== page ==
If the questions that get asked of me are anything to go by, keychain problems have lessened following Sierra. Or at least fewer seem to be complained of them, which isn’t necessarily the same. However, when you do have keychain problems there seems remarkably little to be done: if your Keychain is in iCloud, turn that off, then back on, the usual ‘solution’ for anything involving iCloud. If it’s not, you can start poking around using Keychain Access, which is excellent for working with their contents, but more limited when trying to diagnose a problem.
Back in the halcyon days of Sierra, I developed what was going to be the start of a more powerful tool, derived from my first utility KeychainCheck. Version 2 provides a lot more information, and (in some circumstances) can even tell you when your keychains are being accessed. It does that by getting an extract from the unified log.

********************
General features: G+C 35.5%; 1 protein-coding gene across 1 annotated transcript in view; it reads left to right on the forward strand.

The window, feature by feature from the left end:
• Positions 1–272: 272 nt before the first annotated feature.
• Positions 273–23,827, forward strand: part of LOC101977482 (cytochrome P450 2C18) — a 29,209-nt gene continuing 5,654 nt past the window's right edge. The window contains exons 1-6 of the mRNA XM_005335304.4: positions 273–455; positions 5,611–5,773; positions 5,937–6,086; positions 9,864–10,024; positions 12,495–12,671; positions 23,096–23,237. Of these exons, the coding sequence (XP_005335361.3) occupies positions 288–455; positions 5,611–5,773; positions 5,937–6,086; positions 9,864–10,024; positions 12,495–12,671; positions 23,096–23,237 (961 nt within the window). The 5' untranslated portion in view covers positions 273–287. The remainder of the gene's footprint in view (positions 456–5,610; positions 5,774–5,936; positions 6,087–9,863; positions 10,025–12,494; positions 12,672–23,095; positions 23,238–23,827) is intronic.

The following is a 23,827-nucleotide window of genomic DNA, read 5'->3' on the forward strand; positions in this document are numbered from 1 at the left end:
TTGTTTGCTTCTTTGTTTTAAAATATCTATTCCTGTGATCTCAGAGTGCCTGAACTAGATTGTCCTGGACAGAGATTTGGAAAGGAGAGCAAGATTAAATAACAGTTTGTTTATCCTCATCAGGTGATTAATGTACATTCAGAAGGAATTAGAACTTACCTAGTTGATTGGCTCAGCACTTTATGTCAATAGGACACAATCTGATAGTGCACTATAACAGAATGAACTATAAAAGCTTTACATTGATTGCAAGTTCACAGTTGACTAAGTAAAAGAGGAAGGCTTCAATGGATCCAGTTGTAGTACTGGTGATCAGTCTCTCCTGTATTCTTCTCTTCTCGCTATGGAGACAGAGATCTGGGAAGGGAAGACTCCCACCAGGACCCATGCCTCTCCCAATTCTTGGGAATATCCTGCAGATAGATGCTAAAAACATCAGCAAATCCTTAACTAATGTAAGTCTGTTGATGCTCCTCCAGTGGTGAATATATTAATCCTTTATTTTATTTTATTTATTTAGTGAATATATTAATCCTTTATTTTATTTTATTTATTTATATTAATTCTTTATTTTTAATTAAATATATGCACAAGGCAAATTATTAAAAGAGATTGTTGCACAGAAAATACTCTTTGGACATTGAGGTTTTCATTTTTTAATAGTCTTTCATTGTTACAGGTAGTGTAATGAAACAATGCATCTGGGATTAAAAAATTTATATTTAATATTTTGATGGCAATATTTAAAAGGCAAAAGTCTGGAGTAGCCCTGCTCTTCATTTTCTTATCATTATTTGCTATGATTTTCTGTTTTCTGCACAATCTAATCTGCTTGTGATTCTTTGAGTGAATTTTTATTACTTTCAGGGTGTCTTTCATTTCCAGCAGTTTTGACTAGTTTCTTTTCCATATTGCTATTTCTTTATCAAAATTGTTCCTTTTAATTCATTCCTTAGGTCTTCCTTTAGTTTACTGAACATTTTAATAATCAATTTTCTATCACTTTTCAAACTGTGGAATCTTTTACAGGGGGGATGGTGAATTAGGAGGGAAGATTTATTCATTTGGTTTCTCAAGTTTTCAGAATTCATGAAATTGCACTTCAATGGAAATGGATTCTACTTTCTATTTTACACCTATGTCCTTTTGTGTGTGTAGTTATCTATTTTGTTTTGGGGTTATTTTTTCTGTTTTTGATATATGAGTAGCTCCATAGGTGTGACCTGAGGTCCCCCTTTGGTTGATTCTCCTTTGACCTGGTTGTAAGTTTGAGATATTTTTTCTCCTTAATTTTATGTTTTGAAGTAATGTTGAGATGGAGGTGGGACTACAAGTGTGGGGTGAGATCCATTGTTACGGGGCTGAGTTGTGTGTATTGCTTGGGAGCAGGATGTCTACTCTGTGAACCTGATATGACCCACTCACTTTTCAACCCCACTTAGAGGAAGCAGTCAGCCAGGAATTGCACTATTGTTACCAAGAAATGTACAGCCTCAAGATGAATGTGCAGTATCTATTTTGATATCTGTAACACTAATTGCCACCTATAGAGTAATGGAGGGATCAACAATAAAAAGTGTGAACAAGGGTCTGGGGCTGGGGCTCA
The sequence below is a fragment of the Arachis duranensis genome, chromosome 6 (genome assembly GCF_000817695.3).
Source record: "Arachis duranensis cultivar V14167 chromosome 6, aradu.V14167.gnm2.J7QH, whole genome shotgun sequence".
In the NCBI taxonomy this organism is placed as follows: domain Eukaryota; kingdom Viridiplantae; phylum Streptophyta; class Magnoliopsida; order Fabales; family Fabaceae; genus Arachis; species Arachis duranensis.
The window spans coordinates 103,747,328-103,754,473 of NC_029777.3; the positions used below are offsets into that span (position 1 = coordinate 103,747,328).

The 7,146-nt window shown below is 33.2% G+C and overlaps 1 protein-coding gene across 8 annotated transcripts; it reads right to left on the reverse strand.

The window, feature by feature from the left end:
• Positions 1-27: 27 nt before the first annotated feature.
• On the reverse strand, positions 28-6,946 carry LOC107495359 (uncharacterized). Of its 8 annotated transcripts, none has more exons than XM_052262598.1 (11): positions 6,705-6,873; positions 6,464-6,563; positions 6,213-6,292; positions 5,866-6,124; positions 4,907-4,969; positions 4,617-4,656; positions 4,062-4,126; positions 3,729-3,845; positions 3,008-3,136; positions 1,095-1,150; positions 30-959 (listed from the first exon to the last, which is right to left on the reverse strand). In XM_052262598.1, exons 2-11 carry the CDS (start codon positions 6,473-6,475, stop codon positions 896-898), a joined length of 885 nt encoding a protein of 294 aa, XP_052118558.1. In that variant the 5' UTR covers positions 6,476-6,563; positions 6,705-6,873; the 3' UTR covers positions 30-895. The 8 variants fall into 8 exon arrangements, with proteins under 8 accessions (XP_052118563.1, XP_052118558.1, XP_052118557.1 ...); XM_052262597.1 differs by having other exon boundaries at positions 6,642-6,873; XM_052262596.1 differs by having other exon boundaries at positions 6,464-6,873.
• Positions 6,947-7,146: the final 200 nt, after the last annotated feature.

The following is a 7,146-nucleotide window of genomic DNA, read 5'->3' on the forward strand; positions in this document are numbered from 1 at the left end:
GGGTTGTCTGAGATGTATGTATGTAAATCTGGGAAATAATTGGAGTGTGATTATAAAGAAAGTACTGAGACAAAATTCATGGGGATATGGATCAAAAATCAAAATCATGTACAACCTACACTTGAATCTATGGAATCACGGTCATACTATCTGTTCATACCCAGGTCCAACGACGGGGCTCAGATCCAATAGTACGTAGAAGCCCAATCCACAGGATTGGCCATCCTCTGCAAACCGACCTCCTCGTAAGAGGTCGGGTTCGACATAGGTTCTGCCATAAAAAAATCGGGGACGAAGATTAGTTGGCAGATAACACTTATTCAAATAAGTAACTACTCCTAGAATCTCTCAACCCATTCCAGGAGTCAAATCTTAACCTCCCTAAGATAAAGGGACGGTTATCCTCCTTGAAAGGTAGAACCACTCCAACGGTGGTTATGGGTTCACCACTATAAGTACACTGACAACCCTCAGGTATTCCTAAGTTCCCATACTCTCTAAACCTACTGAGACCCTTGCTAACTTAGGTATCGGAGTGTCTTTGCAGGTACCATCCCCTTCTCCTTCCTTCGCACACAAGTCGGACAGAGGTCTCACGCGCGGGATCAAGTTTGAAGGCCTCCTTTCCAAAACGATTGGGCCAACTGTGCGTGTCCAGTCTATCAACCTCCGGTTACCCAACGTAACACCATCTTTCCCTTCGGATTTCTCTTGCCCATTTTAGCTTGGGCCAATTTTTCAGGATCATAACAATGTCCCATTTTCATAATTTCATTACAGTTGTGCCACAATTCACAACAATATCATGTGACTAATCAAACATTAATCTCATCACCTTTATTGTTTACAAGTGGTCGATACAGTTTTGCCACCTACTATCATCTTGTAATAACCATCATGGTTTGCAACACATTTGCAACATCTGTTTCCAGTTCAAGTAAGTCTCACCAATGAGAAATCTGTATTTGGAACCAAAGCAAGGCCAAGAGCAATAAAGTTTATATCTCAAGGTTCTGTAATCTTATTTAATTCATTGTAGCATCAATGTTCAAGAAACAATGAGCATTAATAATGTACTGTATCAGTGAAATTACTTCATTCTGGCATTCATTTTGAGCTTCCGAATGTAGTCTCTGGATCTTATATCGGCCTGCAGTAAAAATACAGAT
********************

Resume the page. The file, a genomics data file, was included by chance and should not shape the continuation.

Then in High Sierra, Apple decided that keychain access wouldn’t any longer be recorded in the log. Although KeychainCheck2 did a lot more than that, as you can imagine, it rather killed my enthusiasm for further development.
Even without that valuable information from the log, the app is still better than nothing, which seems to be the alternative, so I have decided to revive it. Here is the first beta-release, which includes the following changes:
- adds my standard code integrity check when the app opens;
- adds a proper Help book, and a link to its support page;
- changes the behaviour of its buttons to reflect the locking state of the login keychain;
- adds text size control;
- improves saving of window sizes and locations;
- it has been ported to Swift 5 and Xcode 10.3;
- it has a fresh app icon.
It now runs properly on all versions of macOS from Sierra to Catalina (although there still isn’t any log information from High Sierra onwards), and has been freshly notarized.
Depending on your interest and response, I’ll decide whether to pursue this any further.